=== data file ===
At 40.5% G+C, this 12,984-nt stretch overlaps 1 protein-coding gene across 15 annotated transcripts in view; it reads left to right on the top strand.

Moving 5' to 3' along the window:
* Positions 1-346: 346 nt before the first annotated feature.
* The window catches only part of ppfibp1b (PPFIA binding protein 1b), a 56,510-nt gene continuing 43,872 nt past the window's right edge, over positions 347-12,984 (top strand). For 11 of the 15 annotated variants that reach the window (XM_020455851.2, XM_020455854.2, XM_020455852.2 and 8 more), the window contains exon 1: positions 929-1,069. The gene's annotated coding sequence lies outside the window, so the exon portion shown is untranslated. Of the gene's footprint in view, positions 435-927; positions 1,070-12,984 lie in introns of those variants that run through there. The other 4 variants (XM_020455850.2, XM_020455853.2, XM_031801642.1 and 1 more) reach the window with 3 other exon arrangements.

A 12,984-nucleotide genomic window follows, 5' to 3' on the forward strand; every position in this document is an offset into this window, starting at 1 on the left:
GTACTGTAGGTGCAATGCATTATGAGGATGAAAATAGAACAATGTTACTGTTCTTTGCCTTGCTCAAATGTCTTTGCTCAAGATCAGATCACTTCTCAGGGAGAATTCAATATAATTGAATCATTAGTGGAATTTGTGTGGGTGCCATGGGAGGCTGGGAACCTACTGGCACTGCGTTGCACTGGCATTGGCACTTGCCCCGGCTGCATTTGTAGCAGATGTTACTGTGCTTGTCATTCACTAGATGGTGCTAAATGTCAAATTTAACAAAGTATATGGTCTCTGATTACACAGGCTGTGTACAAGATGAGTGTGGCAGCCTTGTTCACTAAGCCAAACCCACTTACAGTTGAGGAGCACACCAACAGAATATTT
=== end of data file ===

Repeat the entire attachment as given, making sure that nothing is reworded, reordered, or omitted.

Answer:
At 40.5% G+C, this 12,984-nt stretch overlaps 1 protein-coding gene across 15 annotated transcripts in view; it reads left to right on the top strand.

Moving 5' to 3' along the window:
* Positions 1-346: 346 nt before the first annotated feature.
* The window catches only part of ppfibp1b (PPFIA binding protein 1b), a 56,510-nt gene continuing 43,872 nt past the window's right edge, over positions 347-12,984 (top strand). For 11 of the 15 annotated variants that reach the window (XM_020455851.2, XM_020455854.2, XM_020455852.2 and 8 more), the window contains exon 1: positions 929-1,069. The gene's annotated coding sequence lies outside the window, so the exon portion shown is untranslated. Of the gene's footprint in view, positions 435-927; positions 1,070-12,984 lie in introns of those variants that run through there. The other 4 variants (XM_020455850.2, XM_020455853.2, XM_031801642.1 and 1 more) reach the window with 3 other exon arrangements.

A 12,984-nucleotide genomic window follows, 5' to 3' on the forward strand; every position in this document is an offset into this window, starting at 1 on the left:
GTACTGTAGGTGCAATGCATTATGAGGATGAAAATAGAACAATGTTACTGTTCTTTGCCTTGCTCAAATGTCTTTGCTCAAGATCAGATCACTTCTCAGGGAGAATTCAATATAATTGAATCATTAGTGGAATTTGTGTGGGTGCCATGGGAGGCTGGGAACCTACTGGCACTGCGTTGCACTGGCATTGGCACTTGCCCCGGCTGCATTTGTAGCAGATGTTACTGTGCTTGTCATTCACTAGATGGTGCTAAATGTCAAATTTAACAAAGTATATGGTCTCTGATTACACAGGCTGTGTACAAGATGAGTGTGGCAGCCTTGTTCACTAAGCCAAACCCACTTACAGTTGAGGAGCACACCAACAGAATATTT